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Don’t Follow Tesla’s Marketing Mistake

Don’t Follow Tesla’s Marketing Mistake

Tell us you don’t know anything about marketing without telling us you don’t know anything about marketing.

Last week, multibillionaire and marketing genius Elon Musk fired the newly formed content and marketing team one year after he begrudgingly said he would “try a little advertising and see how it goes.”

News of the dismissal came just after numerous reports of the bugs, failures, and limited sales of Tesla’s newest product — the bigger and fatter Back-To-The-Future DeLorean known as the Cybertruck. It also came just before Tesla’s latest earnings report.

Should you care that 40 people in Tesla’s marketing and content team were removed unceremoniously? Is that a good thing for the brand?  What does it say about your prospects in marketing?

We went to Robert Rose, CMI’s chief strategy advisor, for his take. Watch this video or read on for his takeaways:

What a difference a year makes

Last week was tough for about 40 people in Tesla’s marketing department. However, I imagine many probably saw their leave coming in one way or another.

Their departure was part of an ongoing broader layoff at Tesla, which earlier announced plans to reduce its global workforce by 10%. Given that Tesla still counts more than 140,000 employees, the total layoff number could eventually hit 30,000 to 40,000. So, losing 40 marketing and content people who are more appropriately described as communications professionals isn’t the most meaningful part of the Tesla story.

But what resonates with me the most is Tesla’s sudden turnaround in its beliefs about marketing, advertising, and content as a modern company. Only a year ago, Elon Musk seemingly begrudgingly said he would try advertising. At that time, the content team already existed, but they got a new mandate to “try a little” advertising. A year into that experiment, Elon said the ads were “far too generic” on his X platform.

But were they? Maybe they were, and maybe they weren’t. Maybe his team wasn’t big enough or lacked the skills to produce amazing brand advertising. Maybe the team did magnificent work but couldn’t get it approved. Maybe they did but couldn’t get it promoted properly. Today’s modern marketer realizes so many things that get in the way of doing — and publishing — outstanding creative work.

No doubt, the former Tesla marketing and content teams should be proud of the work they did. In a LinkedIn post, the group’s leader, Alex Ingram, wrote about the demise and thanked his team for the amazing creative work they did over the years.

So, what’s the takeaway?

History doesn’t repeat, but it does rhyme

Back in January, which feels like ancient history, I wrote about Solo Brands throwing its brand marketing team under the bus after a disappointing sales quarter of its Solo Stove despite their amazing creative work. Its Snoop Dogg campaign went viral, but six weeks later, the company hadn’t achieved the desired sales, so it fired the CEO. I pointed out that something bigger was probably at play, but they felt compelled to make the marketing plan the scapegoat.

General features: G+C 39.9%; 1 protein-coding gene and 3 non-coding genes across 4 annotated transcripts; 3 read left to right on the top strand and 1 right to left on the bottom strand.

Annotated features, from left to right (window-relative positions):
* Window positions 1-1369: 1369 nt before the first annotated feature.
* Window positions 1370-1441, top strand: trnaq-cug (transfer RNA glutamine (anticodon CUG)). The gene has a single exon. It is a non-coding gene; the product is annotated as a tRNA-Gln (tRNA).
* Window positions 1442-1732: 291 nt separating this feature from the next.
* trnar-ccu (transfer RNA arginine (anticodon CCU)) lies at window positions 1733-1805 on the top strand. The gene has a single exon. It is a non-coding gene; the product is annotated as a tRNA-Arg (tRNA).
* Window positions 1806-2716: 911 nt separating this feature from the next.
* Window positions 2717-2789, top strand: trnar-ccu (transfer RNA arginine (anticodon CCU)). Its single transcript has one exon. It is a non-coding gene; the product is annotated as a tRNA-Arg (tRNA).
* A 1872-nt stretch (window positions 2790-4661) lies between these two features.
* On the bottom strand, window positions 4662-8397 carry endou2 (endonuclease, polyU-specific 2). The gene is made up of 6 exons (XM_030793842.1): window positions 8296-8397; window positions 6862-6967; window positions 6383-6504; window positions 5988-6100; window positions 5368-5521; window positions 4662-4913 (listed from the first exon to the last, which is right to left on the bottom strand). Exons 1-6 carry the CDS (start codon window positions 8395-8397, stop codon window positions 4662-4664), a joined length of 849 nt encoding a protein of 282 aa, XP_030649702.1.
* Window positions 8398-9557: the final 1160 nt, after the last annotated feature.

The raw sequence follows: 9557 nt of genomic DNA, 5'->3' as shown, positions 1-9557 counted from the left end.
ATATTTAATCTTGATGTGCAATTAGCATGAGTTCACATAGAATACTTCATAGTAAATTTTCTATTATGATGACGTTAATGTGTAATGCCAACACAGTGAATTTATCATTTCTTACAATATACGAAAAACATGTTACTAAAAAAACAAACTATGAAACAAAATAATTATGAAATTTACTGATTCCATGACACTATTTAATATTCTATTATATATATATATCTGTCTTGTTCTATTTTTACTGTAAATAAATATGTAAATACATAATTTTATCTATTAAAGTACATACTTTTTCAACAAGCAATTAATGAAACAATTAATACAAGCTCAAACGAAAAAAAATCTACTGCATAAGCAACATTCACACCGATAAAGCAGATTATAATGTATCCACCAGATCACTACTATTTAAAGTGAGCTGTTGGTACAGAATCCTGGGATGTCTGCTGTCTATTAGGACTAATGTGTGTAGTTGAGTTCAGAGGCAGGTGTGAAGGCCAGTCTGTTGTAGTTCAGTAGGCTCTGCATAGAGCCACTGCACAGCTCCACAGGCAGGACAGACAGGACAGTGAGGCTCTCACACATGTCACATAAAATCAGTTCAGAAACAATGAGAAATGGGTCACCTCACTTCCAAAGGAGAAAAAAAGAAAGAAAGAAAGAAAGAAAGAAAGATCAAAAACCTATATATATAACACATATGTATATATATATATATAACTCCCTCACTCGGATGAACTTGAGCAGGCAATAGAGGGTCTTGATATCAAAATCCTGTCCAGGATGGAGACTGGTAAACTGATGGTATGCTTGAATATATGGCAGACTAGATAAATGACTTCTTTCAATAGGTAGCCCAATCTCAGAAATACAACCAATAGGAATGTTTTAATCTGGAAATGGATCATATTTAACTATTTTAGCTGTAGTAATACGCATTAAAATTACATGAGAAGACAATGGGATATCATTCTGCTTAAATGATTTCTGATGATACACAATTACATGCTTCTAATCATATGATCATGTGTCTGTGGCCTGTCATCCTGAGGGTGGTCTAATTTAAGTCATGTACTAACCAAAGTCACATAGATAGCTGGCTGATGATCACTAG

So here we go again, but this time it’s Tesla. As the famous quote says, “History doesn’t repeat itself, but it does often rhyme.”

Though most news reports say the 40-person team had only been around a year, my reading says the employees had been around a lot longer than that. In Alex’s LinkedIn post, he mentions they had been doing the work in comms, public relations, and social media since 2019. It was Elon’s quote to “try a little paid advertising” that was a year old.

On the surface, the valuable comms team was doing interesting things, but then they had to try advertising. It didn’t work to Elon’s liking, so Tesla got rid of the team.

That makes almost as much sense as tearing down a social media platform to its studs to see what will break and then being surprised when it does.

Unfortunately, as I mentioned during the Solo Stove challenge, marketers must be used to this. When things go amazingly well, marketing almost never gets the credit. It’s the genius CEO’s vision, the extraordinary sales team, or a superstar product that won the day. Then things fail, and it’s almost always marketing’s fault.

It’s a Faustian bargain that marketers have accepted since marketing has been around.

Don’t take any takeaways from Tesla on what to do

What annoys me the most is when a CEO, board, or leadership team feels the need to throw marketing under the bus when it’s assuredly not their fault. If things were going great for Tesla — and they are really, really not — would Elon take time out of his busy day to thank the marketing and content team that created the ads? Of course not.

So, why, in the face of laying off 10% of Tesla’s workforce, would he go out of his way to throw shade at a team that makes up 0.0002% of the company and say that their work was “generic”?

Because Elon thinks he knows better, and his insecurity requires him to say the quiet part out loud. More troublesome are the leadership teams across the industry who will hear this pronouncement and, as they did in Twitter’s dismantling, say, “Maybe we should do that too.”

Spoiler alert for those leaders: Don’t. Tesla always considered marketing and branding as an afterthought. Its noted absence is not laudable but one of the myriad symptoms of challenges the car company has. There are no lessons to be learned here for any leadership team other than what not to do.

To the former content growth team at Tesla, bon voyage. Let me know if I can do anything to help. Your work was fantastic. Your fellow marketing and communications practitioners are with you. You will all end up in a better place.

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Cover image by Joseph Kalinowski/Content Marketing Institute